Michigan based writer, Wade Rouse has been bringing us stories about the holidays throughout the year. Today, he reflects on Thanksgiving traditions and how important it can be to be open to change.
Wade Rouse lives in Michigan and is the author of "It's All Relative: Two Families, Three Dogs, 34 Holidays and 50 Boxes of Wine.”
Detroit’s financial troubles have been in the news quite a bit recently with Mayor Dave Bing announcing a plan to lay off 1000 city workers and the looming possibility of the state assigning an emergency manager to take over the city’s finances. Michigan Radio's Political Analyst Jack Lessenberry took a look back at Detroit's history of financial problems.
What does Republican Paul Scott's recall mean for Michigan politics and around the nation?
Ken Sikkema, former Senate Majority Leader and senior policy fellow at Public Sector Consultants, and Susan Demas, political analyst for Michigan Information and Research Service joined Michigan Radio's Jennifer White to talk about the aftermath.
The Michigan Education Association put a lot of money behind the recall effort, but the margin for the vote was very slim.
“If you look at the money spent the pro-Scott forces like the Michigan Republican Party and the state chamber of commerce actually out spent the MEA 2 to 1,” said Demas.
According to Sikkema, Michigan is not alone when it comes to voter's discontent with Republican lawmakers.
He said, “Ohio you saw a rejection of the collective bargaining reform championed by Governor Kasich. Arizona the state senator who introduced the very controversial immigration bill was recalled. So, there’s a larger national context here where there’s a real question whether Republicans are over reaching. ”
A vote on a bill to build a new Detroit to Windor bridge crossing has failed in the Senate Economic Development Committee. That means the bill won’t be presented to the full Senate. Here to look at the politics surrounding the bridge and what options the Snyder administration has now are Ken Sikkema former Senate Majority Leader and Senior Policy Fellow at Public Sector Consultants and Susan Demas, political analyst for Michigan Information and Research Service.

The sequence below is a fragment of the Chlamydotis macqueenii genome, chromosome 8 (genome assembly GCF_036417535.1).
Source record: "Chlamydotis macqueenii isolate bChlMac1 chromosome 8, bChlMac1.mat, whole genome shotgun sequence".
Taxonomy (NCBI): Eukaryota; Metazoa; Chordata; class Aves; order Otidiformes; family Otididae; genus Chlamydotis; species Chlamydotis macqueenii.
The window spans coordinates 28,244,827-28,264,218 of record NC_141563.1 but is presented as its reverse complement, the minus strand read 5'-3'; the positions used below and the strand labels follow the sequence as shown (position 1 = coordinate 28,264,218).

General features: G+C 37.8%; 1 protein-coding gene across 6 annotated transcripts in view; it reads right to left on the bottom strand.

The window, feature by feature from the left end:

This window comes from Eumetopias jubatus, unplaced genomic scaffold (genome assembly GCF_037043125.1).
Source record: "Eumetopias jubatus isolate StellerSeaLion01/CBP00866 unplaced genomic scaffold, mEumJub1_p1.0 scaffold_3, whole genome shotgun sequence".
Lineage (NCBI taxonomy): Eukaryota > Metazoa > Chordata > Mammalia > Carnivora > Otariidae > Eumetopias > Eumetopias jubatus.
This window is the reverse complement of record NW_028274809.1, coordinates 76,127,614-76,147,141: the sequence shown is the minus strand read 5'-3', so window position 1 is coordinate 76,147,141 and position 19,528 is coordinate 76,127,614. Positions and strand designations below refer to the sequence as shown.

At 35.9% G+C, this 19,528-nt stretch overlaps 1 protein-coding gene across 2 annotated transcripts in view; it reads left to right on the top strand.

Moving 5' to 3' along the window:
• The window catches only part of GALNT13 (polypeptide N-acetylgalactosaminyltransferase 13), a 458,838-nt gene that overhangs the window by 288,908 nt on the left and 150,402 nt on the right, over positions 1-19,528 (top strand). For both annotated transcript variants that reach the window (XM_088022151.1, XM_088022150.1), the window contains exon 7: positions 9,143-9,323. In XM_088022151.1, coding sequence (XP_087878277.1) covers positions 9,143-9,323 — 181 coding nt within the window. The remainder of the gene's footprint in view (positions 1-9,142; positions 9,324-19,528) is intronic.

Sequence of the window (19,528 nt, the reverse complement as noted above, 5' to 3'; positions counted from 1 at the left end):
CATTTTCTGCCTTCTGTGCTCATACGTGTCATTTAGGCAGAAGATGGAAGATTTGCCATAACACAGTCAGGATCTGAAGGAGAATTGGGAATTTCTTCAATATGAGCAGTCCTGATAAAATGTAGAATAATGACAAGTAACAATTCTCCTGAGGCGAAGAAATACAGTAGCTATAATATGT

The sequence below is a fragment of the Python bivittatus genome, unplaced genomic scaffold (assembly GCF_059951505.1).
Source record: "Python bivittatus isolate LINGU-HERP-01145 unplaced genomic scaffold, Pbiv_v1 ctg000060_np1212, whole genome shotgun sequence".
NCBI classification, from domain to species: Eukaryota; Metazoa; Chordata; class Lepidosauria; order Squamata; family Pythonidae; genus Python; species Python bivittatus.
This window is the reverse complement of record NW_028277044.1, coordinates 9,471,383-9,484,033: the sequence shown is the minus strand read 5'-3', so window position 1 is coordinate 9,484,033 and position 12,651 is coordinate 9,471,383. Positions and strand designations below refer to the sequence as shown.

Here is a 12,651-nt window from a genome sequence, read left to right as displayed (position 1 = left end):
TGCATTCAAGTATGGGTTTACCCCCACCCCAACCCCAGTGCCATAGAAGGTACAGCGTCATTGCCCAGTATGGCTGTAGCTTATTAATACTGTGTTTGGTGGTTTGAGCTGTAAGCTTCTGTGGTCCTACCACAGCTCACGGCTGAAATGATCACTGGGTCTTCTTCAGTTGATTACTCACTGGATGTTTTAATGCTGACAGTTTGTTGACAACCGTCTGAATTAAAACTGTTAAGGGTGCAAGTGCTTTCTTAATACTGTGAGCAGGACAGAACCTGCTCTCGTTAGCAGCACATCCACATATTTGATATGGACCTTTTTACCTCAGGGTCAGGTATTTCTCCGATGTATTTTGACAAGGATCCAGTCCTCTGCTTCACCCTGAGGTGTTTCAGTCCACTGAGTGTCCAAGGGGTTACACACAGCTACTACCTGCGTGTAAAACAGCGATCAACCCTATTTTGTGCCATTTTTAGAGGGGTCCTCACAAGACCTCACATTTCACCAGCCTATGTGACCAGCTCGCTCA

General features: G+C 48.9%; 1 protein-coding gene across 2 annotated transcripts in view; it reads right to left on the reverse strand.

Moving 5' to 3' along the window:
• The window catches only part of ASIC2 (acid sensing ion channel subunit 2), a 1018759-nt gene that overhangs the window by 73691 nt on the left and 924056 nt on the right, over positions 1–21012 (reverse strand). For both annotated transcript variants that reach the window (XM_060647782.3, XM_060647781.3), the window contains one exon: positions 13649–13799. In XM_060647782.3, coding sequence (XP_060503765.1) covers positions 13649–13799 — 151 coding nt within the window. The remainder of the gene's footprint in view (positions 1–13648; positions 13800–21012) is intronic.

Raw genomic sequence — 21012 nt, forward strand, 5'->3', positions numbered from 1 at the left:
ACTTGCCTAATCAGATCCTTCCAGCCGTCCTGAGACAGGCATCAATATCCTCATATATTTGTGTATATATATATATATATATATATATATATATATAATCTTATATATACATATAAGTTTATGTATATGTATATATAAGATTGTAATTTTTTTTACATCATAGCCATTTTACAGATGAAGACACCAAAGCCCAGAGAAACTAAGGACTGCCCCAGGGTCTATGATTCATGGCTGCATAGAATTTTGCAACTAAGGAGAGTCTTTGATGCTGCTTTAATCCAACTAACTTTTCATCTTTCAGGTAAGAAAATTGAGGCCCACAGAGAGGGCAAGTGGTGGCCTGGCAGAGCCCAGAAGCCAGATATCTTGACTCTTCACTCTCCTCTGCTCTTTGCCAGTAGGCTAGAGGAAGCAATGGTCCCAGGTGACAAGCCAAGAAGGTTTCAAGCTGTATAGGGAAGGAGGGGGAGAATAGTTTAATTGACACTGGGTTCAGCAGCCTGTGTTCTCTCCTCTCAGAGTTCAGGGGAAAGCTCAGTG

The City of Benton Harbor says the beach season at Jean Klock Park was a success this year.
But some residents are upset that 22 acres of park land is now used by Harbor Shores Golf Course (see slideshow above to get a sense of how it looks).
The City of Benton Harbor says the golf course has created jobs and provides revenue for the city, but some people argue it’s not enough.
Julie Wiess is with Protect Jean Klock Park.
“It’s gone through with very little scrutiny actually, of the numbers that have been presented as far as job creation, as far as the amount of development or revenue that will be generated from this development and it’s all pie in the sky and no one has really taken a sharp pencil and figured whether this is realistic," said Wiess.
Tomorrow at 1:30 p.m., a group of Benton Harbor residents will argue in federal appeals court that the golf course developers should not have been given permits they received to build on park land.
Harbor Shores Development is already operating the championship golf course; the opponents say the environmental permits allowing the development were not fair.